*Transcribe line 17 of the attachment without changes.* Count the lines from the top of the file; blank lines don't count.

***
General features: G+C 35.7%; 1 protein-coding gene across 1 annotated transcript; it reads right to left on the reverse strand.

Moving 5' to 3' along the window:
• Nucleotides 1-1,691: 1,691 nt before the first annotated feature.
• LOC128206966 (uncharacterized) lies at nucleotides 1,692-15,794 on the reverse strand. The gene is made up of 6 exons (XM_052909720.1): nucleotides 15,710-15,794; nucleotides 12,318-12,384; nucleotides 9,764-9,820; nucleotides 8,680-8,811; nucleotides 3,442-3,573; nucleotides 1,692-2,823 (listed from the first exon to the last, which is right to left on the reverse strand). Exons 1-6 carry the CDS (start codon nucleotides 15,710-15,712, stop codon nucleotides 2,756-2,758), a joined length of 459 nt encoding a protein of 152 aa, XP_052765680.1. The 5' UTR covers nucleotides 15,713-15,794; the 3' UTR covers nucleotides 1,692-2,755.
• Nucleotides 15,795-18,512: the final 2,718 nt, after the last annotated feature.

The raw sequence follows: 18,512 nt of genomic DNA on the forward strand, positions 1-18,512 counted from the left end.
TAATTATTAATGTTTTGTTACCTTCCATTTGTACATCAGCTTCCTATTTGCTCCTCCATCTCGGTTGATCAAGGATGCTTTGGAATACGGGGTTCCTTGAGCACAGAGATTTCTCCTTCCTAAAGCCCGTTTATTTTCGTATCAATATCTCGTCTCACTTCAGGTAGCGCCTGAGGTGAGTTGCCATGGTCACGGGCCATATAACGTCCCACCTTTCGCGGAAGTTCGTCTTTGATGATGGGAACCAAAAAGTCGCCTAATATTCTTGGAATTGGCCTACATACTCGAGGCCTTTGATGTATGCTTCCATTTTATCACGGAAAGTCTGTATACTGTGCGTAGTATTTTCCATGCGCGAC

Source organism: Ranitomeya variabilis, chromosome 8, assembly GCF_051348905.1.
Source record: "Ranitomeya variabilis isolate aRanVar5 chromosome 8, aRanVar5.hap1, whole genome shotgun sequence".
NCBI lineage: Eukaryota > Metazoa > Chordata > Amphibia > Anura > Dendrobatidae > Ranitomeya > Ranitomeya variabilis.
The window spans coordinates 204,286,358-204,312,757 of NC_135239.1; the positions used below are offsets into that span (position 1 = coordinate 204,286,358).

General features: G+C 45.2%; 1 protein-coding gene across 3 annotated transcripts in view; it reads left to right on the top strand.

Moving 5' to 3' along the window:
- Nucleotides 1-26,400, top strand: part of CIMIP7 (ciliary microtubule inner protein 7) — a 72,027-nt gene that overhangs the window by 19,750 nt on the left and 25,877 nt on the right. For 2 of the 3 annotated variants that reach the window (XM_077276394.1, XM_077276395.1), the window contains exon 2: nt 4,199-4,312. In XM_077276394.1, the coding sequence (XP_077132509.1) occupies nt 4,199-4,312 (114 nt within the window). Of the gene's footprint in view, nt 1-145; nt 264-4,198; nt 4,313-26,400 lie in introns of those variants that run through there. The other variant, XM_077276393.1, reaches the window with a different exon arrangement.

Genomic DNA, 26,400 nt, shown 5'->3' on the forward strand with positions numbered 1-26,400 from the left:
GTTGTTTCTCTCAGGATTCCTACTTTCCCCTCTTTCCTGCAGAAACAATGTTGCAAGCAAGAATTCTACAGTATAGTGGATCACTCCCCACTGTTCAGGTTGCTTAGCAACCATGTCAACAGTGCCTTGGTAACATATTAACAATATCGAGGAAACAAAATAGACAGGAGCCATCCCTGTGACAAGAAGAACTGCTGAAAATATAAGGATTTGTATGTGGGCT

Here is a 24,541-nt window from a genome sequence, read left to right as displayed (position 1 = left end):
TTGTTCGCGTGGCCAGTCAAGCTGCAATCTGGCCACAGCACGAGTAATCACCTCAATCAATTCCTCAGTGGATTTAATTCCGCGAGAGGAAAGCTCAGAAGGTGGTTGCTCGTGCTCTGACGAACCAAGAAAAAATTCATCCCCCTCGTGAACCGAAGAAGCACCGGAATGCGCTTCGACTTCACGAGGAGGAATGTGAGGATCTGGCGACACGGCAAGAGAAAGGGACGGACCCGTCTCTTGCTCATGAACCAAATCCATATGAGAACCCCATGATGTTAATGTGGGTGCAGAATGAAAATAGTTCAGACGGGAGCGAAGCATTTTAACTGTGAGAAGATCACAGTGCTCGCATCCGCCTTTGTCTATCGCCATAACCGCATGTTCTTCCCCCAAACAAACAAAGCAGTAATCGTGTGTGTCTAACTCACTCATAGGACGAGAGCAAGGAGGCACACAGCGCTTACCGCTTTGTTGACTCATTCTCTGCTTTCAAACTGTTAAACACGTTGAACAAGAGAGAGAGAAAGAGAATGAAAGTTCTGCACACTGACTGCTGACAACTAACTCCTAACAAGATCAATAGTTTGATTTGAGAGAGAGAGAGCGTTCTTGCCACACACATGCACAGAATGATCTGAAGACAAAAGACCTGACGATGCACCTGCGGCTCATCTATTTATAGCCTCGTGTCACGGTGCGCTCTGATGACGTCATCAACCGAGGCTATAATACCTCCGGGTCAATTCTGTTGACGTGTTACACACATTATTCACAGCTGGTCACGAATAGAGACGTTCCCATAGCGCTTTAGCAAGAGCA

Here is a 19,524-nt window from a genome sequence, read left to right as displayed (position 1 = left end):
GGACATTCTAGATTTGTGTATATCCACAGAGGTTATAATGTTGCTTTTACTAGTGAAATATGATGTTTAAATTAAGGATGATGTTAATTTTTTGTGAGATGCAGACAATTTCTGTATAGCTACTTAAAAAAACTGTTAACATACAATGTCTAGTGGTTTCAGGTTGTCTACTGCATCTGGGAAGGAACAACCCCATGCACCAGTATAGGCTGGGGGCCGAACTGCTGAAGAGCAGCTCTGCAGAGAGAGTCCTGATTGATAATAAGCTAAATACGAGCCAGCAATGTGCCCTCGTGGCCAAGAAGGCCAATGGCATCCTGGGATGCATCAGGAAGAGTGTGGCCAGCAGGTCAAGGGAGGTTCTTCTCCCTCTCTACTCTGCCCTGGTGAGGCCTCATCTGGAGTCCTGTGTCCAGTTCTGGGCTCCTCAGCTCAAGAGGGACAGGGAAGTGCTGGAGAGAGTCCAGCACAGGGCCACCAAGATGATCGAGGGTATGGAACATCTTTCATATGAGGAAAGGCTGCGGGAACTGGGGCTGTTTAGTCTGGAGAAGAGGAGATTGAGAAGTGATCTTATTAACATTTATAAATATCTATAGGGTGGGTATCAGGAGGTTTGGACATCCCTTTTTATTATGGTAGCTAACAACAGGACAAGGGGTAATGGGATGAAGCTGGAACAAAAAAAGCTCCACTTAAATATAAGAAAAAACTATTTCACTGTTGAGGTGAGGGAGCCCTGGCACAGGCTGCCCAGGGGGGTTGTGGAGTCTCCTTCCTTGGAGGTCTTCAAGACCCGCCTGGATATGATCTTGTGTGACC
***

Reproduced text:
Here is a 24,541-nt window from a genome sequence, read left to right as displayed (position 1 = left end):